Saturday, January 28, 2006

Environmental effects on Teenagers' relationships.

The following is an observation i had in my home country Singapore.

Other than the relentless violence the dull grey box(ranging from 17'' to 40'' plasma screens) shows up as light particles that your brain interprets as a cool Jackie Chan kung fu action flick, which i think is too, it provides some other sort if influence to us.

The media mainly shapes the way on how we see life and think. Take beauty for example, what is beauty ? A slender long haired brunette with mascara and high heels ? Or a fat stumpy freckled face female midget ? Are bigger the better ? Or being so called a "washboard" a blessing in disguise ? You know the answer in your heart. The media does really shape how we look at things. Pity.

Honestly, if the world were to encounter a nuclear winter, and the global technology goes back to the 19th century where steam engines run amok and screens that shoot out light a fairly ridiculous idea, i think, the society would be much much different.

We grow up(we refers to teenagers like myself.) in the late 80s and early 90s, enjoy life as it is and take things for granted, things like the TV. Yes. The television is integral to our lives now, it is part of lives and our culture. Sometimes, we can't even eat without eating in front of the tele. Meet the 21st century teens.

Can anyone remember teletubies ? How about shows that are more well known like say, Sesame street ? Ring a bell ? I watched them when i was young. Everyone had a TV at home. To be exact, each household in Singapore had an average of 1.3 televisions per family. That's 13 televisions in 10 families. Ah, the wonders of industrialisation.

Back then, during my parent's time during the 60s and 70s, coloured television was considered one of the coolest thing since man landed on the moon. Even more, homes that had a television along with a subscription were considered wealthy. People were struggling to survive then, most of the poor work from 5am in the morning to the wee hours at night. Watching television then was like going to Kyoto Japan for a 1 month holiday now. Everyone had to depend on newspapers, or worse off, their neighbours for the latest news of the happenings around the world.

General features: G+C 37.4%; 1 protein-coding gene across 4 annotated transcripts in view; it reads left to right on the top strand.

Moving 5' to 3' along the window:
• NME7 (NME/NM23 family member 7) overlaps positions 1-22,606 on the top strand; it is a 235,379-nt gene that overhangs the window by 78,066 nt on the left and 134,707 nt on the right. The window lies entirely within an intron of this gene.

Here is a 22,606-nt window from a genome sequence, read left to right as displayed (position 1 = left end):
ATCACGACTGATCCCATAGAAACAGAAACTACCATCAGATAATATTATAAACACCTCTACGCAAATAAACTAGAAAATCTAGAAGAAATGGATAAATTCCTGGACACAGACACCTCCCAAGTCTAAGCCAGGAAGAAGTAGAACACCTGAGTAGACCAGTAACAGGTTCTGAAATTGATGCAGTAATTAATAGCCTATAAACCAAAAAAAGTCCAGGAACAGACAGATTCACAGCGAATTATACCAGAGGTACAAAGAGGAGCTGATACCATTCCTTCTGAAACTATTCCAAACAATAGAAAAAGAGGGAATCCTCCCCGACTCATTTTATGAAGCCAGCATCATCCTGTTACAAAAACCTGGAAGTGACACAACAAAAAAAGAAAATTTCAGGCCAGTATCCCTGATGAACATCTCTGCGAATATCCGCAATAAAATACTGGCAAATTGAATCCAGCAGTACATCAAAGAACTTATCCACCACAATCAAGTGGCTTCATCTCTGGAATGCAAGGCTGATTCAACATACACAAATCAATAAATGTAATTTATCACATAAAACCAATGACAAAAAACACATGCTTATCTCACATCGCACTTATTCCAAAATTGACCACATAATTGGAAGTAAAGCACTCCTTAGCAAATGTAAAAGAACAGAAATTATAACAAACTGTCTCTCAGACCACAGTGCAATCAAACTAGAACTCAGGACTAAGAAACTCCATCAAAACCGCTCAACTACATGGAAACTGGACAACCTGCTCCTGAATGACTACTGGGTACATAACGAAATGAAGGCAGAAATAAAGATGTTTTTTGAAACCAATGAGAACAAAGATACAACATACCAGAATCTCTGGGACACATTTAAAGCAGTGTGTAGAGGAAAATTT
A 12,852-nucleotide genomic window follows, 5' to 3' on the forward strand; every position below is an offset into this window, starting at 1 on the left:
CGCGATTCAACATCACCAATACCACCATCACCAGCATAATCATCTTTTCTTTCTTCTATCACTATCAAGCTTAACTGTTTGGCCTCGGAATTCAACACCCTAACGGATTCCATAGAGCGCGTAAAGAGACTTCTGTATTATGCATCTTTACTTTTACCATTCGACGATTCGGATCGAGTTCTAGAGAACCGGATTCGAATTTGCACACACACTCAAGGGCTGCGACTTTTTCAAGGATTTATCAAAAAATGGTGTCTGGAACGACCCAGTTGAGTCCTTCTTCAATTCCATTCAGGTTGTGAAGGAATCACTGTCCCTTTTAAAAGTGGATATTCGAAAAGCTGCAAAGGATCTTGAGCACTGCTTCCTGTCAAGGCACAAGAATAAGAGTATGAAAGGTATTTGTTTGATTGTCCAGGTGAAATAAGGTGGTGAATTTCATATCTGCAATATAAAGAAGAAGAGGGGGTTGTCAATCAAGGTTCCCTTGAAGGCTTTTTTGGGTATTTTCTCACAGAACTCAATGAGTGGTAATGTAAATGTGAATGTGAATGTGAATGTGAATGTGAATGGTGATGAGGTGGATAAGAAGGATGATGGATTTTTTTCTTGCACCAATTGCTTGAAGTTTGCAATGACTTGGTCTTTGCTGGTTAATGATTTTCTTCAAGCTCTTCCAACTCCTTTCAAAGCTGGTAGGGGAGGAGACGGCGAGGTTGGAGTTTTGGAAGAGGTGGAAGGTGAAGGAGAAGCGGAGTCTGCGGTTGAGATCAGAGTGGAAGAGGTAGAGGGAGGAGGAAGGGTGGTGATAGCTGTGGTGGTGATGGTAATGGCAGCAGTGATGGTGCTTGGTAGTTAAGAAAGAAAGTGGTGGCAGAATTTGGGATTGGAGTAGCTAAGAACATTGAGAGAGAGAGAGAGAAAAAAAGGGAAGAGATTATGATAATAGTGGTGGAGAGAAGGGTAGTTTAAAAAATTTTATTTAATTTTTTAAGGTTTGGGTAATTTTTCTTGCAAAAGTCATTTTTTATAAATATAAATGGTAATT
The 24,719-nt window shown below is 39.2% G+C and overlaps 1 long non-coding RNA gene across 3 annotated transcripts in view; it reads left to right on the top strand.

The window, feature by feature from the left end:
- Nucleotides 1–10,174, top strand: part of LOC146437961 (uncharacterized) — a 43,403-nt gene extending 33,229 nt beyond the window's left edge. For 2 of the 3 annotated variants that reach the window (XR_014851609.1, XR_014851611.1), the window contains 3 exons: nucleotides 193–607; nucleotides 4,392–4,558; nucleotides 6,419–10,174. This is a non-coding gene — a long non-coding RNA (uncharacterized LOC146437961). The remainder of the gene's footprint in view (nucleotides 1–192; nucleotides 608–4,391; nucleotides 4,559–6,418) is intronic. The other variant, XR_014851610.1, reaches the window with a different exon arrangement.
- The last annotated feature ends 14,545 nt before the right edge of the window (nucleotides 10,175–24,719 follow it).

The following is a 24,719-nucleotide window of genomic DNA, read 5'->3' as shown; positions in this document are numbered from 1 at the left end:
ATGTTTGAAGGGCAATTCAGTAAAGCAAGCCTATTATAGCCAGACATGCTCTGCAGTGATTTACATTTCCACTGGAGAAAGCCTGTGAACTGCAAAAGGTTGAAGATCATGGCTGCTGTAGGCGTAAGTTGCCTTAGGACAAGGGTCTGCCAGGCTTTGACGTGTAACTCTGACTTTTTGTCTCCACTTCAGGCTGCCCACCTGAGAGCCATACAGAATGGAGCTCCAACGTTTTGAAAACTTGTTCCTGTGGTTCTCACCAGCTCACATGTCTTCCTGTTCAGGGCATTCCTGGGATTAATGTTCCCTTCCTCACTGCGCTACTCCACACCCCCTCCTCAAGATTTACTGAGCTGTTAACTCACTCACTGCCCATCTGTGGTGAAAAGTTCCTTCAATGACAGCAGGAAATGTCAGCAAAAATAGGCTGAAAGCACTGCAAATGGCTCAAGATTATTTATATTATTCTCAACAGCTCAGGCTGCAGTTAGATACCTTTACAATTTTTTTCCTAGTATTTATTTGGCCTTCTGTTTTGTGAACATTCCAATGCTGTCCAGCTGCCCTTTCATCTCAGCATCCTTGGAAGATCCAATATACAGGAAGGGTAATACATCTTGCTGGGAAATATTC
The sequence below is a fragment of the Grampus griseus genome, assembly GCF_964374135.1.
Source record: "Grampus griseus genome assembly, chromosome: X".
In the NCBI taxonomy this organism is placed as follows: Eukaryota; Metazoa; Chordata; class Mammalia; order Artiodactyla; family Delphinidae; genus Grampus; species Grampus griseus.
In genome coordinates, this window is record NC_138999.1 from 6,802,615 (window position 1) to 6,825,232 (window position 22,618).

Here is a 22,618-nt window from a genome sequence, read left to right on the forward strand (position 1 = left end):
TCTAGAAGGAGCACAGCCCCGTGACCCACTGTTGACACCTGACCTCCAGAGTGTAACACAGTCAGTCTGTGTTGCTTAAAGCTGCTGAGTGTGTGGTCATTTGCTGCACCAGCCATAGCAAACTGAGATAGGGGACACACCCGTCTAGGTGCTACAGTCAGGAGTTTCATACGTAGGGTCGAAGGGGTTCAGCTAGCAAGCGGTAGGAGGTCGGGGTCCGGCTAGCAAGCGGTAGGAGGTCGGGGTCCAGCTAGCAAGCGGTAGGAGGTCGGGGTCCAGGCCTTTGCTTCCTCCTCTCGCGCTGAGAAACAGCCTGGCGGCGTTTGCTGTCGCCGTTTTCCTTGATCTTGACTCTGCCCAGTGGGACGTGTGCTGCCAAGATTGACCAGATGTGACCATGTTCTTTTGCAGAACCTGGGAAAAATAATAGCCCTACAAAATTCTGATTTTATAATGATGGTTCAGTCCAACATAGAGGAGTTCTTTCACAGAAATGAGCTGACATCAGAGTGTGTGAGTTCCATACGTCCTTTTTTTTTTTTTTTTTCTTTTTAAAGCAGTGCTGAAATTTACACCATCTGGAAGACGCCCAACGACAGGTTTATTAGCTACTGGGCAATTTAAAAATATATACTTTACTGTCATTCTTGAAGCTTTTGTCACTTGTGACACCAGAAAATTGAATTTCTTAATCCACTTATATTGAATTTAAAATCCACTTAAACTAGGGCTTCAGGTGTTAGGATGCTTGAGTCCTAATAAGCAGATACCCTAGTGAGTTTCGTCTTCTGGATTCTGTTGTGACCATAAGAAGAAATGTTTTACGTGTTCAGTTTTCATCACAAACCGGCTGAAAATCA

Luckily for my mom, her family was wealthy enough to buy a car, and of course luxuries like the television. She told me she saw a lot of things on the black and white screen that she would never encounter in her life before, things like wrestling(yes, hard to believe), talk shows between angmohs(Caucasians) and sports like soccer and cricket. What she thought was interesting was how the westerners lived, go bowling every Wednesday night, pubs and discos, and of course scenes in soap operas featuring teens dating out. A rare sight in the rural south east Asian societies. People were mainly trying to secure a home and work for their meals then.

Back to the present. Its different now right ? Much different.

You go to the movies, catch a Hollywood blockbuster and you see actors, barely the age of 20 kissing and hugging on the big big screen. At home, the dreaded plastic box presents to you images of your prime time 7pm drama. And as far as drama is concerned, teenage love content would most probably draw in a better viewer reception, thus more gains from advertising during the running of the show.

Take a walk down your town/city/country's busiest and most popular mall. Sit down at a junction or if you want, stand at the corner of an entrance. Count, just count the number of young couples whom you think is below 20 holding hands walking around in the mall. Sometimes, the number you get is astounding, considering the fact that most teens are still studying and not working compared to the number of dating tax payers.

Peer pressure exist within all of us, well unless you ain't got no friends which is highly unlikely. Trends spread like wildfire in school. Once you see a couple in school, slowly, you will see more and then it grows like an exponential graph. Then something inside you grows. Curiosity, interest and then jealousy, makes you want to get "attached" too right ? Media also plays a part in this area. Look at the TV, it starts it master plan to psycho a child's mind since man landed on the moon.

A good example is that teenagers, and even some adults in fact, think that a break up or a simple divorce could solve the problems encountered in love and relationships. This sort of logic and mindset had been instilled mainly due to the drama serials on TV, where the unhappy housewife discovers her husband's affair and goes half demanding half crying "I want a divorce." The most affected audience of such irresponsible presentation are the little kids. However, it is still the sole duty and responsibility of parents to guide their young. Maybe the television that we buy from our electronics mart should come tagged with the big red "PG"(parental guidance) on it, just like the movies.

Well, the point is, do not let the surroundings easily influence your thinking. Yes, this may be a part of the tedious process called "Growing Up" but its good to know if you have yet to realise this yet. The media might not be right for all things, except for the news which is informative. Subjects such as relationships, love, and things of sort should be discussed or be inquired from qualified personnel like parents or your teacher maybe.

My couch potato friend votes the television as the top 5 inventions of mankind. For me, it would be the bottom 5.

I miss the radio days.


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